Golf,

Rahm has score to settle at Muirfield Village

THE MEMORIAL TOURNAMENT


Best bets
2.5pts each-way Patrick Cantlay @ 16/1
2.5pts each-way Jon Rahm @ 9/1
1pt each-way Xander Schauffele @ 20/1
0.5pt each-way Hideki Matsuyama @ 25/1
0.5pt each-way Cameron Young @ 33/1
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We’re paying SEVEN places at the Memorial Tournament!


We always get a good turn-out for Jack Nicklaus’s tournament at Muirfield Village, a course that holds great memories as it was the scene of Europe’s first Ryder Cup victory on US soil in 1987 – and what a nail-biter that was, going down to the last putt.

But for one European, Jon Rahm, last year’s Memorial tournament turned in a heartbeat from unbridled euphoria to abject misery on an unforgettable third day in Dublin, Ohio.

One moment he had posted a 64 for a record-equalling 198 and what looked like an unassailable six-shot lead, the next he was being told he had tested Covid positive after the rain-delayed completion of round two that morning and would have to withdraw.

Bang went the $1.67m winner’s cheque and, as it turned out, bang went the Player of the Year title which would almost certainly have come the way of the US Open champion and then world No. 1 with the Memorial win, the award rather controversially going to Patrick Cantlay.

Ironically, it was Cantlay who picked up the pieces at that Memorial and went on to beat Collin Morikawa in a play-off.

Host Nicklaus said: “I wish we could figure out how to give Jon three-fourths of the trophy” while Rahm put a brave face on it by commenting: “This is one of those moments where how we respond to a setback defines us as people.” The happy footnote: Rahm zapped Covid to win the US Open on his next outing two weeks later.

So it would be poetic justice if the burly Spaniard were to triumph one year on and for the second time as he had emphatically won the 2020 Memorial before that ill-fated title defence.

The problem is that, despite a not entirely convincing victory over weak opposition in Mexico at the end of April, Rahm is not at last year’s peak and his irritation with missed putts is beginning to filter through the rest of his game.

So if you’re taking the 9/1, you are gambling that he’s sorted himself out after humdrum performances at the Masters (27th) and PGA (48th). Yet there are grounds for thinking this week might see Rahm in a better light.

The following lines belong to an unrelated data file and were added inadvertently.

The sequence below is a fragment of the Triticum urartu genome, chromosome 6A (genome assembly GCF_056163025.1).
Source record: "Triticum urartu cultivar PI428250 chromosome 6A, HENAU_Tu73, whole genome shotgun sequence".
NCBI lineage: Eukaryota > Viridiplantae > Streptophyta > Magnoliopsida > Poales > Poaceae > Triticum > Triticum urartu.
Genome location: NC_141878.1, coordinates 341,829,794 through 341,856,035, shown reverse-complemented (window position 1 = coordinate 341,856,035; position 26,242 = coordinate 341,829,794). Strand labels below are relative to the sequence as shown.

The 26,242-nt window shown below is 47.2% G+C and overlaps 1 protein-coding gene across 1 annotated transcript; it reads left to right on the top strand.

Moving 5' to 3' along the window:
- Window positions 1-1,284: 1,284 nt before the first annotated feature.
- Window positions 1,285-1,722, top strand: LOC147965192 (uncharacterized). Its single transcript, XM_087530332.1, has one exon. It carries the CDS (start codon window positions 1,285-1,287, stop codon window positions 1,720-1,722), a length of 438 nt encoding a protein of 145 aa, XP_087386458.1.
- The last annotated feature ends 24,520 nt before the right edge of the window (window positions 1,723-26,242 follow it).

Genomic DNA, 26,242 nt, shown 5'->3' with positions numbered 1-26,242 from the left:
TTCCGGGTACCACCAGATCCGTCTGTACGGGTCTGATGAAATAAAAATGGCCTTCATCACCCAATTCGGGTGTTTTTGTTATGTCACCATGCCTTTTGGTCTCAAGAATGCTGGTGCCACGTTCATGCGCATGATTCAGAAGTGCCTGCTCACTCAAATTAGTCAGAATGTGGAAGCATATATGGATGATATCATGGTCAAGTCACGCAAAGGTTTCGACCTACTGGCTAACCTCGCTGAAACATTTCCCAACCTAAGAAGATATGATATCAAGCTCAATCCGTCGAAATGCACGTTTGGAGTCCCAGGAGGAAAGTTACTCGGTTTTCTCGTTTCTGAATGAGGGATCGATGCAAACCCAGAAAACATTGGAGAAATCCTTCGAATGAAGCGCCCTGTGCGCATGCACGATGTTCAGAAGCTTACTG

So comprehensive has his domination of this tournament been – winner by three in 2020 and goodness knows how many last year if Covid hadn’t been around – that he may not have to be as good as he was the past two years.

It helps that men of-the-moment Scottie Scheffler, Justin Thomas and Sam Burns, along with the ever-dangerous Dustin Johnson, are missing and also that this 7543-yard par 72 masterpiece, named after Muirfield where Nicklaus won his first Open, so obviously suits.

And it’s not as if his main rivals are going great guns: Morikawa’s last four outings (26-29-55-40) suggest he has his own problems, Cantlay surprised everybody by missing the cut at the PGA after playing sublime golf to win the Zurich Classic pairs event with pal Xander Schauffele, and Rory McIlroy (never better than 4th in ten Memorials) plays like a million dollars one day and a dud fiver the next.

Only the revived Heritage winner Jordan Spieth has impressed but his Memorial record, only one top-five in nine attempts, is nothing special.

Bryson DeChambeau and Hideki Matsuyama are both past winners but after a long injury lay-off the unpredictable DeChambeau has to be rusty. Matsuyama, and early-year winner in Hawaii and more recently third at the Byron Nelson, looks more likely to bother Rahm.

If you can forgive Cantlay that blip last time out, he looks the big danger to Rahm on current and course form. Pre-Southern Hills, he was brilliant in New Orleans – we even got a smile out of him! – and runner-up to Spieth at Hilton Head the previous week.

True, his second Memorial triumph was by default but there was no fluke about the first two years earlier and he’d been only a shot outside the 2018 play-off when DeChambeau prevailed.

Schauffele, without a solo victory since taking gold at the 2020 Olympics, has been lifted by that team success in New Orleans, following up with fifth at the Nelson and 13th in Tulsa. A week’s rest and he should be good to go on a course where he’s been 11-13-13 the last three years.

Good to see Patrick Reed returning to something like his best after a torrid spell and last year’s fifth must have an each-way shout after his seventh at Colonial, while Kevin Na, beaten by Matsuyama in a 2014 play-off, continues to pile up the dollars. He shared seventh with Reed and Spieth on Sunday and won’t be far away either.